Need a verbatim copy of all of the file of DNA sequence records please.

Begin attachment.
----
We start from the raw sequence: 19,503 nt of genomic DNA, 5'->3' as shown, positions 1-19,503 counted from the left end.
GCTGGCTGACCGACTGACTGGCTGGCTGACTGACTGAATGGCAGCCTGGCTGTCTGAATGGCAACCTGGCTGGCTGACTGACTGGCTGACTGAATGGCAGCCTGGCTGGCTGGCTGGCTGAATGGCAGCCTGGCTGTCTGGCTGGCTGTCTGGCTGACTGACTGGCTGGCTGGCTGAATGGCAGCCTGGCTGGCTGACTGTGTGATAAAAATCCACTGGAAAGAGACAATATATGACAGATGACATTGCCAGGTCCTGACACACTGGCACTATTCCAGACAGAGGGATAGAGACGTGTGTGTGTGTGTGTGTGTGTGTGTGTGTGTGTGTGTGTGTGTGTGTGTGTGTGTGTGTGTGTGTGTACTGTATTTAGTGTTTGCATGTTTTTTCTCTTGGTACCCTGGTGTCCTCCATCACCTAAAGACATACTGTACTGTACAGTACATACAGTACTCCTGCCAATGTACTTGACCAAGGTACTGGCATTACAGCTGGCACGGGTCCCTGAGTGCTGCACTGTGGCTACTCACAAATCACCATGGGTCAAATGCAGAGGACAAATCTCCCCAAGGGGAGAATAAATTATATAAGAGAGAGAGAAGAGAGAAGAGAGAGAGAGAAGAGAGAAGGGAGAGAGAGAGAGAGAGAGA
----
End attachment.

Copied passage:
We start from the raw sequence: 19,503 nt of genomic DNA, 5'->3' as shown, positions 1-19,503 counted from the left end.
GCTGGCTGACCGACTGACTGGCTGGCTGACTGACTGAATGGCAGCCTGGCTGTCTGAATGGCAACCTGGCTGGCTGACTGACTGGCTGACTGAATGGCAGCCTGGCTGGCTGGCTGGCTGAATGGCAGCCTGGCTGTCTGGCTGGCTGTCTGGCTGACTGACTGGCTGGCTGGCTGAATGGCAGCCTGGCTGGCTGACTGTGTGATAAAAATCCACTGGAAAGAGACAATATATGACAGATGACATTGCCAGGTCCTGACACACTGGCACTATTCCAGACAGAGGGATAGAGACGTGTGTGTGTGTGTGTGTGTGTGTGTGTGTGTGTGTGTGTGTGTGTGTGTGTGTGTGTGTGTGTGTGTACTGTATTTAGTGTTTGCATGTTTTTTCTCTTGGTACCCTGGTGTCCTCCATCACCTAAAGACATACTGTACTGTACAGTACATACAGTACTCCTGCCAATGTACTTGACCAAGGTACTGGCATTACAGCTGGCACGGGTCCCTGAGTGCTGCACTGTGGCTACTCACAAATCACCATGGGTCAAATGCAGAGGACAAATCTCCCCAAGGGGAGAATAAATTATATAAGAGAGAGAGAAGAGAGAAGAGAGAGAGAGAAGAGAGAAGGGAGAGAGAGAGAGAGAGAGA